There exists a widely recognized need to develop methods to achieve targeted delivery of drugs and to improve the methods of gene delivery for gene-based therapy of numerous diseases. As ultrasound exposure is safe and non-invasive, and allows targeted application both temporarily and spatially, ultrasound mediated delivery has the potential to provide an advantageous strategy especially for in vivo clinical applications to overcome the limitations of safety concerns, possible mutagenesis and immune responses associated with methods such as electroporation and viral transfection.

It has been demonstrated that ultrasound application results in enhanced intracellular uptake of chemotherapeutic compounds, genetic materials, nanoparticles, and fluorescent dextran molecules, which are normally not permeable through intact cell membranes. The hypothesis is that sonoporation, during which pores form in the cell membrane as the result of ultrasound exposure, allows entry of extracellular molecules and substances into the cell before resealing. However, despite the recent progress made in the field, the mechanisms of sonoporation are not completely understood, and many problems and challenges remain to improve delivery efficiency and cell survival rate.

The long term goal of this research is to develop a robust and reliable ultrasound strategy for intracellular delivery of desirable agents (e.g. drugs, genes, imaging markers) for biomedical applications such as targeted cancer treatment, molecular imaging, and gene therapy. In particular, we focused on investigating the mechanisms of sonoporation by studying the dynamic processes of sonoporation at both the single cell level and the cellular level based on a large number of statistical events.

  • Fan Z, Xue X, Fu J, Deng CX. Visualization and quantification of dynamic intercellular coupling in human embryonic stem cells using single cell sonoporation. Scientific Reports. Oct 2020. 10.1038/s41598-020-75347-4
  • Fan Z, Kumon RE, Deng CX. Mechanisms of microbubble-facilitated sonoporation for drug and gene delivery. Therapeutic delivery. 2014; 5(4): 467-486.
  • Fan Z, Chen D, Deng CX. Dynamic activities of a population of microbubbles driven by pulsed ultrasound exposures in sonoporation. Ultrasound Med Biol. 2014; 40(6):1260-72.
  • Frampton JP, Fan Z, Simon A, Chen D, Deng CX, Takayama S. Aqueous two-phase system patterning of microbubbles for localized sonoporation of cells. Advanced Functional Materials. 2013 Jul 23;27:3366.
  • Fan Z, Liu H, Mayer M, Deng CX. Spatiotemporally controlled single cell sonoporation. Proc Natl Acad Sci U S A. 2012 Oct 9;109(41):16486-91.
  • Park J, Fan Z, Deng CX. Effects of shear stress cultivation on cell membrane disruption and intracellular calcium concentration in sonoporation of endothelial cells. Journal of Biomechanics 2011. 44:164-169.
  • Fan Z, Kumon RE, Park J, Deng CX. Intracellular delivery and calcium transients generated in sonoporation facilitated by microbubbles. Journal of Controlled Release 2010; 142:31-39.
  • Kumon RE, Aehle M, Sabens D, Parikh P, Han YW, Kourennyi D, Deng CX. Spatiotemporal effects of sonoporation on mammalian cells measured by real-time calcium imaging. Ultrasound in Med and Biol 2009; 35: 494-506.

Cell Patterning

Soon to be updated

Spectral Ultrasound Imaging

FIG. 1.
SUSI detects normal anatomical features and heterotopic ossification lesions in a mouse burn-tenotomy model. Edwards 2021

Spectral Ultrasound Imaging (SUSI) is a technique that uses the backscattered radiofrequency spectrum to derive information about the composition of a sample. A key feature of ultrasound techniques is that they are noninvasive and therefore can be used to study developing tissues over time. In addition, imaging and deformation can be applied at sub-millimeter resolution. Importantly, SUSI allows for quantification of ultrasound imaging data. This allows comparison between systems, whereas standard B-mode imaging only allows qualitative measurement of relative hypoechogenicity or hyperechogenicity.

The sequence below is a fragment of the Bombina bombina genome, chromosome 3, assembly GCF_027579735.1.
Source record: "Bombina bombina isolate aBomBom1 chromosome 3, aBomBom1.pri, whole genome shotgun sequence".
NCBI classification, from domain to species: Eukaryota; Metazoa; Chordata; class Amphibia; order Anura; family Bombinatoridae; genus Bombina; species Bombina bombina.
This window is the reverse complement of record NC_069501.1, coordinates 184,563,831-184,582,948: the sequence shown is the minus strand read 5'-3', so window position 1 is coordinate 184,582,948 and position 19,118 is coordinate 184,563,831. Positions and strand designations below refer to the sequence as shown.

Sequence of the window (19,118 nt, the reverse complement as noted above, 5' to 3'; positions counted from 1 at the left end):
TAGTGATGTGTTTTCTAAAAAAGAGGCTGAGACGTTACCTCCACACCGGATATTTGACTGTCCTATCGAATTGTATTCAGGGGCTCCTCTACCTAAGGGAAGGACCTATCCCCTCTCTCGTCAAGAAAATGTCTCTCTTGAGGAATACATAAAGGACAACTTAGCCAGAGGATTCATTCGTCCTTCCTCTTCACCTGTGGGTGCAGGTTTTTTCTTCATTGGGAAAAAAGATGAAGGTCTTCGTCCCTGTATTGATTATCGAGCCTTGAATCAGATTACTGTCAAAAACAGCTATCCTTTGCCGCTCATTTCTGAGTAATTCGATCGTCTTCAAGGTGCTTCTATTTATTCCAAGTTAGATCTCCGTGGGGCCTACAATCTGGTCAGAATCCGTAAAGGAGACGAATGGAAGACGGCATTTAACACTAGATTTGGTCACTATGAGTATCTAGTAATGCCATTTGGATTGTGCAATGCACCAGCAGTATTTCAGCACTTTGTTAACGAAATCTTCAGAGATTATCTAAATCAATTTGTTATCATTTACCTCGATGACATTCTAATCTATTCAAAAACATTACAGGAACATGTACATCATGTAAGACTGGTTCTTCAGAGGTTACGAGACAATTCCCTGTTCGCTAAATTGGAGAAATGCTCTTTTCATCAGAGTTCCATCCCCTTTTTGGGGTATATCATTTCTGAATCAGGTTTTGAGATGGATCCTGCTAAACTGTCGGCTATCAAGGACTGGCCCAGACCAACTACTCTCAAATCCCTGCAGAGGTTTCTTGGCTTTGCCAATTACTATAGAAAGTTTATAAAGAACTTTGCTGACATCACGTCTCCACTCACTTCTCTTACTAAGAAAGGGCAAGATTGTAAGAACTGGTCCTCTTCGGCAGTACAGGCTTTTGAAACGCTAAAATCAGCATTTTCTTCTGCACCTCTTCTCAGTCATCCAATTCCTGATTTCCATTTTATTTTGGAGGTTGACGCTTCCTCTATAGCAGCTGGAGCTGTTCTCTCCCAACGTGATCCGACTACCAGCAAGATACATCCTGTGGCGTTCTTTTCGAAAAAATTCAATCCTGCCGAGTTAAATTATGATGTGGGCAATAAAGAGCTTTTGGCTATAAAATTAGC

This technique has been applied to studying the microscale physical properties of engineered musculoskeletal tissues composed of cell-seeded mineralizing hydrogels. Mechanical forces are a key component of the cellular microenvironment, and are well established to have potent effects on cells and tissues. The passive mechanical properties of two-dimensional cell substrates and three-dimensional extracellular matrices have been shown to influence progenitor cell phenotype and can be used to direct cell function. Mechanobiology is particularly relevant to musculoskeletal tissues, but there is a gap in our understanding of the physical properties of the tissue environment on length scales that cells sense.

  • Edwards NJ, Hobson E, Dey D, Rhodes A, Overmann A, Hoyt B, Walsh SA, Pagani CA, Strong AL, Hespe GE, Padmanabhan KR, Huber A, Deng CX, Davis TA, Levi B. High Frequency Spectral Ultrasound Imaging Detects Early Heterotopic Ossification in Rodents. Stem Cells and Development. May 2021.
  • Bushnell GG, Hong X, Hartfield RM, Zhang Y, Oakes RS, Rao SS, Jeruss JS, Stegemann JP, Deng CX, Shea LD. High frequency spectral ultrasound imaging to detect metastasis in implanted biomaterial scaffolds. Ann Biomed Eng. 2019 Sep 23. doi: 10.1007/s10439-019-02366-2.
  • Ranganathan K, Hong X, Cholok D, Habbouche J, Priest C, Breuler C, Chung M, Li J, Kaura A, Hsieh HHS, Butts J, Ucer S, Schwartz E, Buchman SR, Stegemann JP, Deng CX, Levi B. High-frequency spectral ultrasound imaging (SUSI) visualizes early post-traumatic heterotopic ossification (HO) in a mouse model. Bone. 2018; 109:49-55. doi: 10.1016/j.bone.2018.01.034. PMID: 29412179
  • Gudur MSR, Rao RR, Hsiao Y, Peterson AW, Stegemann JP, Deng CX. Noninvasive Quantification of In Vitro Osteoblastic Differentiation in 3D Engineered Tissue Constructs using Spectral Ultrasound Imaging.  Plos One 2014; Jan 22;9(1):e85749. doi: 10.1371/journal.pone.0085749.